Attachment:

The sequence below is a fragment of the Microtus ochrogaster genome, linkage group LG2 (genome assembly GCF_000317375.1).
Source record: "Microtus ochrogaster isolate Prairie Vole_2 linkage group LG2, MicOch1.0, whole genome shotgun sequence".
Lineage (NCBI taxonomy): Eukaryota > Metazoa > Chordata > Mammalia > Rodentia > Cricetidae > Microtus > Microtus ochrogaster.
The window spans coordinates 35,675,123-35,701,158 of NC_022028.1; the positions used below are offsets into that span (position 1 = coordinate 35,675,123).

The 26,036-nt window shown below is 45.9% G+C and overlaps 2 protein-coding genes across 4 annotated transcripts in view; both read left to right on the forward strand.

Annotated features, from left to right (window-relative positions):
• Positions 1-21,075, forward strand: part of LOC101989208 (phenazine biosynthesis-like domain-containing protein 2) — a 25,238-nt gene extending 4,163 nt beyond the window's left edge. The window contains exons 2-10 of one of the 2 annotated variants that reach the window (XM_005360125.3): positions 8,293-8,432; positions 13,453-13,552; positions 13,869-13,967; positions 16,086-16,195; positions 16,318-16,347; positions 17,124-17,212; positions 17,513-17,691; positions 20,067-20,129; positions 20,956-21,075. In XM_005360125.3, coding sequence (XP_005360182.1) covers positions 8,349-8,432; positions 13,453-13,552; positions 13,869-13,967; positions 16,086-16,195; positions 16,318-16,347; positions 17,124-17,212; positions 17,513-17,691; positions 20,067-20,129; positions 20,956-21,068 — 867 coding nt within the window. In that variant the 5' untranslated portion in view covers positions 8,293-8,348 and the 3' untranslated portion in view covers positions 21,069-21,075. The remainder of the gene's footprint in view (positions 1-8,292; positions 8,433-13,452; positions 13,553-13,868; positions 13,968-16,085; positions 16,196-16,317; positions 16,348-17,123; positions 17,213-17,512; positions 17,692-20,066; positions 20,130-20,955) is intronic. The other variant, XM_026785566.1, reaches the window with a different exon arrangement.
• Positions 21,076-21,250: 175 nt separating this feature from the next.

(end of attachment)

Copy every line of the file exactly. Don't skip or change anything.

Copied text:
The sequence below is a fragment of the Microtus ochrogaster genome, linkage group LG2 (genome assembly GCF_000317375.1).
Source record: "Microtus ochrogaster isolate Prairie Vole_2 linkage group LG2, MicOch1.0, whole genome shotgun sequence".
Lineage (NCBI taxonomy): Eukaryota > Metazoa > Chordata > Mammalia > Rodentia > Cricetidae > Microtus > Microtus ochrogaster.
The window spans coordinates 35,675,123-35,701,158 of NC_022028.1; the positions used below are offsets into that span (position 1 = coordinate 35,675,123).

The 26,036-nt window shown below is 45.9% G+C and overlaps 2 protein-coding genes across 4 annotated transcripts in view; both read left to right on the forward strand.

Annotated features, from left to right (window-relative positions):
• Positions 1-21,075, forward strand: part of LOC101989208 (phenazine biosynthesis-like domain-containing protein 2) — a 25,238-nt gene extending 4,163 nt beyond the window's left edge. The window contains exons 2-10 of one of the 2 annotated variants that reach the window (XM_005360125.3): positions 8,293-8,432; positions 13,453-13,552; positions 13,869-13,967; positions 16,086-16,195; positions 16,318-16,347; positions 17,124-17,212; positions 17,513-17,691; positions 20,067-20,129; positions 20,956-21,075. In XM_005360125.3, coding sequence (XP_005360182.1) covers positions 8,349-8,432; positions 13,453-13,552; positions 13,869-13,967; positions 16,086-16,195; positions 16,318-16,347; positions 17,124-17,212; positions 17,513-17,691; positions 20,067-20,129; positions 20,956-21,068 — 867 coding nt within the window. In that variant the 5' untranslated portion in view covers positions 8,293-8,348 and the 3' untranslated portion in view covers positions 21,069-21,075. The remainder of the gene's footprint in view (positions 1-8,292; positions 8,433-13,452; positions 13,553-13,868; positions 13,968-16,085; positions 16,196-16,317; positions 16,348-17,123; positions 17,213-17,512; positions 17,692-20,066; positions 20,130-20,955) is intronic. The other variant, XM_026785566.1, reaches the window with a different exon arrangement.
• Positions 21,076-21,250: 175 nt separating this feature from the next.